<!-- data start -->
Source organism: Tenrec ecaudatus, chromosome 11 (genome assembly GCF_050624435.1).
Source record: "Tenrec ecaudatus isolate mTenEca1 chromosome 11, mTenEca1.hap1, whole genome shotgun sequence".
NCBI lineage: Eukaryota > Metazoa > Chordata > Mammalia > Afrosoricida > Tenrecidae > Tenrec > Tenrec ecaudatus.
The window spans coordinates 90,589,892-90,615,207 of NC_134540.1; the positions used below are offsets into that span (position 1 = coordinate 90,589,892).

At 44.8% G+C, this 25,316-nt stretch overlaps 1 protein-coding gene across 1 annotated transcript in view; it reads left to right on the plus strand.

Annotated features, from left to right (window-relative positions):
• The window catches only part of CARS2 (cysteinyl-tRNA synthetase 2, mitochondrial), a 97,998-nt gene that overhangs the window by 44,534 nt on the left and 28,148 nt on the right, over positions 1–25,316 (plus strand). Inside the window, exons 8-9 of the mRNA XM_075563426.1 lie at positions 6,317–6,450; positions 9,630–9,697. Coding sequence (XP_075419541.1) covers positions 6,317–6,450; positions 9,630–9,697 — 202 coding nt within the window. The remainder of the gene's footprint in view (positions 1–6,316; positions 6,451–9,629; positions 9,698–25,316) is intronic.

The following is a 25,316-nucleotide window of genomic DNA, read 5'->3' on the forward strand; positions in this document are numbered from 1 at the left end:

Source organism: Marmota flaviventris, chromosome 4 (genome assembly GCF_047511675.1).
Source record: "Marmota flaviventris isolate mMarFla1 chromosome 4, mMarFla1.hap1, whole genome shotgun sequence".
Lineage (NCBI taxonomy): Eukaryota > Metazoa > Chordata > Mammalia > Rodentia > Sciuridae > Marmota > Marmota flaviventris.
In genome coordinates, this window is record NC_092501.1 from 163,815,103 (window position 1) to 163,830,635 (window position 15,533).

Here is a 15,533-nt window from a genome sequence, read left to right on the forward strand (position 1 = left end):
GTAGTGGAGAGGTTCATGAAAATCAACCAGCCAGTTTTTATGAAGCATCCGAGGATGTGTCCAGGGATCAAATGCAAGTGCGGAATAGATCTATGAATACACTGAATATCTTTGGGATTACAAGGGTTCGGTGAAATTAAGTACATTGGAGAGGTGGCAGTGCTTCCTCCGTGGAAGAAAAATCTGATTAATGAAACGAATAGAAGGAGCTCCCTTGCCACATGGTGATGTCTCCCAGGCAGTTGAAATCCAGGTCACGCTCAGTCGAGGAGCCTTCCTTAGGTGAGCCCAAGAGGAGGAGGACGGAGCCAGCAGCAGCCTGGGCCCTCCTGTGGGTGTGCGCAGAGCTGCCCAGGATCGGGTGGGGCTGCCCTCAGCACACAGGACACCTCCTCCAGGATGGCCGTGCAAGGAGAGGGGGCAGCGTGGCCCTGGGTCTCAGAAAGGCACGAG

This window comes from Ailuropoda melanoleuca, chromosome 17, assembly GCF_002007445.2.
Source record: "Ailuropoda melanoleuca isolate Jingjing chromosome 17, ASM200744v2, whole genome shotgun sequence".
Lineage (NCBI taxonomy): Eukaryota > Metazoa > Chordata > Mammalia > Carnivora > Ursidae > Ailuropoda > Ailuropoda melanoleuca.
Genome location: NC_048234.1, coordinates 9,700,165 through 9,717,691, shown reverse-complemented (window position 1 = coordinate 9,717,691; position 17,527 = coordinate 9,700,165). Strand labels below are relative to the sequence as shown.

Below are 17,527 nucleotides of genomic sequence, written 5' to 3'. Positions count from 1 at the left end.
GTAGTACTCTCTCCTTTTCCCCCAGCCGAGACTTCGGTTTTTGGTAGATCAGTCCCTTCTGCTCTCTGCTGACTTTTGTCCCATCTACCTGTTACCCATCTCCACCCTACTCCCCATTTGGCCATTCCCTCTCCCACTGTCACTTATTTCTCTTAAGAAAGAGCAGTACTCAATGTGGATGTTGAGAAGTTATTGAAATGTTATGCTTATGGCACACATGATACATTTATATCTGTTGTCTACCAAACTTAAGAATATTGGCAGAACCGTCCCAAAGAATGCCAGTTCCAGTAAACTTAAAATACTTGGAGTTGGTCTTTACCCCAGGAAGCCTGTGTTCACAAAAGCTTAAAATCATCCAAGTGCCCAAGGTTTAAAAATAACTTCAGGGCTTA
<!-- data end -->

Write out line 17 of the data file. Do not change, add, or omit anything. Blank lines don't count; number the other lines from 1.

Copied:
Lineage (NCBI taxonomy): Eukaryota > Metazoa > Chordata > Mammalia > Carnivora > Ursidae > Ailuropoda > Ailuropoda melanoleuca.